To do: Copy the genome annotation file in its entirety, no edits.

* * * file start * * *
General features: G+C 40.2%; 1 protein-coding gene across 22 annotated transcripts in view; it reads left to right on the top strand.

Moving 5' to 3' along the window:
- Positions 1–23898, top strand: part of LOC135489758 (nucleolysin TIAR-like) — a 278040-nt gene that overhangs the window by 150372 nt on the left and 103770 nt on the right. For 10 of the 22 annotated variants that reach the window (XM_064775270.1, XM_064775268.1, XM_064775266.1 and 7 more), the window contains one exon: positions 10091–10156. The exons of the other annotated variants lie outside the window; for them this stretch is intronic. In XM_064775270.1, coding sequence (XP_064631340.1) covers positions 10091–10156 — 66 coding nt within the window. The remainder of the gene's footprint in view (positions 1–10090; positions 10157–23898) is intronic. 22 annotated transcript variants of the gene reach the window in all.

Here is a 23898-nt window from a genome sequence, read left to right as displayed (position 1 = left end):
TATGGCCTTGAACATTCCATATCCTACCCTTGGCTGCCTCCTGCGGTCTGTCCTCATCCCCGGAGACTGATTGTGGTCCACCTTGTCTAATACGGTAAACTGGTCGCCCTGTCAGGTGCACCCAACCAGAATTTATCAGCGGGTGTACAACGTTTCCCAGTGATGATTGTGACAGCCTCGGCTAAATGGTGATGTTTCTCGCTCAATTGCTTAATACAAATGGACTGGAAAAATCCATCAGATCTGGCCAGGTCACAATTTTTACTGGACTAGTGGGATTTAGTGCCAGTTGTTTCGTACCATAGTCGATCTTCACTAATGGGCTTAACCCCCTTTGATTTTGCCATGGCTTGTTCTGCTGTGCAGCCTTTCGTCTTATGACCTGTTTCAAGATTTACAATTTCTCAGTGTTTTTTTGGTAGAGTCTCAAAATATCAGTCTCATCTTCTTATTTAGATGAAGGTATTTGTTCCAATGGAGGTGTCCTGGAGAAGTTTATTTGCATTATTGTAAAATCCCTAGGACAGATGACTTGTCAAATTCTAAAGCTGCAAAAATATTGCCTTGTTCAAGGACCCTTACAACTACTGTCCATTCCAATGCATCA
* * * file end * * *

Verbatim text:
General features: G+C 40.2%; 1 protein-coding gene across 22 annotated transcripts in view; it reads left to right on the top strand.

Moving 5' to 3' along the window:
- Positions 1–23898, top strand: part of LOC135489758 (nucleolysin TIAR-like) — a 278040-nt gene that overhangs the window by 150372 nt on the left and 103770 nt on the right. For 10 of the 22 annotated variants that reach the window (XM_064775270.1, XM_064775268.1, XM_064775266.1 and 7 more), the window contains one exon: positions 10091–10156. The exons of the other annotated variants lie outside the window; for them this stretch is intronic. In XM_064775270.1, coding sequence (XP_064631340.1) covers positions 10091–10156 — 66 coding nt within the window. The remainder of the gene's footprint in view (positions 1–10090; positions 10157–23898) is intronic. 22 annotated transcript variants of the gene reach the window in all.

Here is a 23898-nt window from a genome sequence, read left to right as displayed (position 1 = left end):
TATGGCCTTGAACATTCCATATCCTACCCTTGGCTGCCTCCTGCGGTCTGTCCTCATCCCCGGAGACTGATTGTGGTCCACCTTGTCTAATACGGTAAACTGGTCGCCCTGTCAGGTGCACCCAACCAGAATTTATCAGCGGGTGTACAACGTTTCCCAGTGATGATTGTGACAGCCTCGGCTAAATGGTGATGTTTCTCGCTCAATTGCTTAATACAAATGGACTGGAAAAATCCATCAGATCTGGCCAGGTCACAATTTTTACTGGACTAGTGGGATTTAGTGCCAGTTGTTTCGTACCATAGTCGATCTTCACTAATGGGCTTAACCCCCTTTGATTTTGCCATGGCTTGTTCTGCTGTGCAGCCTTTCGTCTTATGACCTGTTTCAAGATTTACAATTTCTCAGTGTTTTTTTGGTAGAGTCTCAAAATATCAGTCTCATCTTCTTATTTAGATGAAGGTATTTGTTCCAATGGAGGTGTCCTGGAGAAGTTTATTTGCATTATTGTAAAATCCCTAGGACAGATGACTTGTCAAATTCTAAAGCTGCAAAAATATTGCCTTGTTCAAGGACCCTTACAACTACTGTCCATTCCAATGCATCA